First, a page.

Allow me to preface this: I could not be happier to hear that director Jonathan Levine’s dark teen drug comedy The Wackness is about to be purchased by a studio for distribution. After waiting all week and talking to Levine on Thursday about the tedious waiting game, it was becoming very frustrating to see that this film had not been picked up by a visionary studio like Fox Searchlight or Focus Features — two companies that could very easily find a way to market this film and put people in the seats. With great marketing, this could just as well have ended up being this year’s Juno.
So I am sad to hear from our friends at indieWIRE that Sony Pictures Classics is in the process of closing a deal for The Wackness. This is probably one of the worst things that could have happened for the film, especially considering the way SPC has handled their films over the last 12 months. Take this into consideration: Academy Award nominated animated film Persepolis has made a total of $913k since its release on December 21. So far, it has played on no more that 30 screens. We are not talking about a crappy animated hack-job either — the movie got nominated for a fucking Oscar.
But wait, that’s not all. Sony Pictures Classics also buried the return of Francis Ford Coppola, Youth Without Youth. I know the film got critically panned, but you mean to tell me that you can’t make more than $200k in seven weeks of release? All it needed to say in the marketing campaign was “From the Director of The Godfather” and you instantly have a good chance at getting people to go see it. Try again, SPC.
And these are just the two most recent victims of Sony Pictures Classics bad handling of great movies. This doesn’t include great films like American Hardcore, Interview, My Kid Could Paint That, The Lives of Others, Art School Confidential and Volver, all great films released in the past two years that have not made over $15 million in their entire theatrical release. Hell, the last time they made more than $15 million with a film was 2005’s Capote, which was an entirely separate beast, driven mostly by Earth’s core hot critical acclaim.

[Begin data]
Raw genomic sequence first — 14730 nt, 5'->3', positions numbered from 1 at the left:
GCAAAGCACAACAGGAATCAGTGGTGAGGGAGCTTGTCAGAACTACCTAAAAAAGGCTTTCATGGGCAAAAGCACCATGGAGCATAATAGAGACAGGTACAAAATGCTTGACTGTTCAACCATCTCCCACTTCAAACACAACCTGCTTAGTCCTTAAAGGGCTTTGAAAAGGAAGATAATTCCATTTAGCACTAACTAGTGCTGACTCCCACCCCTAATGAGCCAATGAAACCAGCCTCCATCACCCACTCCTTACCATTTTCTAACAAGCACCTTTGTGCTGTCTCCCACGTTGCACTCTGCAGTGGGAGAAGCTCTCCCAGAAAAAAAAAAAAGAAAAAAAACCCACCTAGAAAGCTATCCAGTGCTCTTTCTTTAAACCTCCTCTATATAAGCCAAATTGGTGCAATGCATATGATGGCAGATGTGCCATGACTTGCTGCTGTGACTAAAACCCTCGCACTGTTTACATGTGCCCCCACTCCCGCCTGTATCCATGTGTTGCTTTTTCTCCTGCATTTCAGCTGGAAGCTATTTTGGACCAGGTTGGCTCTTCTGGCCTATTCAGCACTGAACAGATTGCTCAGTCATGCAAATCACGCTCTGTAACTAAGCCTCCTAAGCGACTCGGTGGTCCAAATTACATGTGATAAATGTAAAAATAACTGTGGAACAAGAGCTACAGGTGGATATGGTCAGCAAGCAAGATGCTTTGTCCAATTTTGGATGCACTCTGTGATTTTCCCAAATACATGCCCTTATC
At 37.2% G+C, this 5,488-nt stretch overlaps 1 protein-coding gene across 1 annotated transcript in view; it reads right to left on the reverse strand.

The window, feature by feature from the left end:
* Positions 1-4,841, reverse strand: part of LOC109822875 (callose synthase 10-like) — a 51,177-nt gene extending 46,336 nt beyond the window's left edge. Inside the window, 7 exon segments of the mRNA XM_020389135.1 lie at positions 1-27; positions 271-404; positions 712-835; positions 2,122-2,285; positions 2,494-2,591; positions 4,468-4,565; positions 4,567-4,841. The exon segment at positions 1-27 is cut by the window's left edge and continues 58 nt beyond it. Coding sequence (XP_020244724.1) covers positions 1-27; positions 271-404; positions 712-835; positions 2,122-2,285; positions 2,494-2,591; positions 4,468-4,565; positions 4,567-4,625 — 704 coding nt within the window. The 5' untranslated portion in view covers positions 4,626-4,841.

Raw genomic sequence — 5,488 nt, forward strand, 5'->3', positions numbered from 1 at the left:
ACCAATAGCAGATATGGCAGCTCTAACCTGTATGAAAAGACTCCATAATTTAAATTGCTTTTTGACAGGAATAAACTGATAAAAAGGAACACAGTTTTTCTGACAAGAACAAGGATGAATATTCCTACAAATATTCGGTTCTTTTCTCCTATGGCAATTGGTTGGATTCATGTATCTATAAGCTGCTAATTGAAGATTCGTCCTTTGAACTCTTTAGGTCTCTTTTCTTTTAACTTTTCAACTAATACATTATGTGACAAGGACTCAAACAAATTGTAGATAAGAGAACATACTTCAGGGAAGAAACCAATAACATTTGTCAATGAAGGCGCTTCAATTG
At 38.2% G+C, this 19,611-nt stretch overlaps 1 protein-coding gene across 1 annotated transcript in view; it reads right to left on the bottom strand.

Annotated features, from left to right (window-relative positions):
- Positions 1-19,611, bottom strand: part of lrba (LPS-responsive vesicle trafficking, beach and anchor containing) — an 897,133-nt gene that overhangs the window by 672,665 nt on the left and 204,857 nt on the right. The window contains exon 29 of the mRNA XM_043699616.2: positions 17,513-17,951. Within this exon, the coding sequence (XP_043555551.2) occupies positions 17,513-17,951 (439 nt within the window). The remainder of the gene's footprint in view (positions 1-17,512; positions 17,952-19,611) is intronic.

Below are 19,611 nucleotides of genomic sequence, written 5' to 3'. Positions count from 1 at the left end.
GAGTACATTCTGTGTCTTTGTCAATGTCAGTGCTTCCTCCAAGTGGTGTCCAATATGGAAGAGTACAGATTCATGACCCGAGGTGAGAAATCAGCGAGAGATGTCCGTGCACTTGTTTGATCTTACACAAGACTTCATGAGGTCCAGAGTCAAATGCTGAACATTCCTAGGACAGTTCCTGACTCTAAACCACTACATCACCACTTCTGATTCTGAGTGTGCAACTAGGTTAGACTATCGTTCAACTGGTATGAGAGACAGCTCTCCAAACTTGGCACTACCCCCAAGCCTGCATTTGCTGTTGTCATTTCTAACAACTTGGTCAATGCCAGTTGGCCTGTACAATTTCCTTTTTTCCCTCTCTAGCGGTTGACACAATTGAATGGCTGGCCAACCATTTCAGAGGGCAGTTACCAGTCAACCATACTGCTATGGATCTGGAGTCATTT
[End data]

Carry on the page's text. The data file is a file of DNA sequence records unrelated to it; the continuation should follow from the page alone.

Compare that to Fox Searchlight, who in 2007 took the juggernaut that was Juno to an $88 million dollar box office, 28 Weeks Later to a $28.6 million gross and Waitress to a $19 million gross. They even flubbed up the marketing on The Darjeeling Limited and still made $11.8 million. Are you starting to see a pattern?
So sure, there may be some marketing challenges in the quirky and sometimes very edgy nature of The Wackness, but I would feel much more comfortable — as a fan of the film — had it ended up with a more capable studio. We can still hold out hope that Sony Pictures Classic will have some divine intervention in their publicity and marketing campaign for this film — leaving them with an unexpected hit, but I seriously doubt it. They have proven time and time again that they are not willing to put the money into the marketing of their films and not able to be creative enough to build buzz. They are a studio that wouldn’t know what to do with a great film even if it came with a set of instructions.
Here’s holding out hope that they use The Wackness as a key to walk through the doorway to success in marketing, but I wouldn’t count on it.
Keep an eye on our Sundance 2008 Homepage for more from Park City.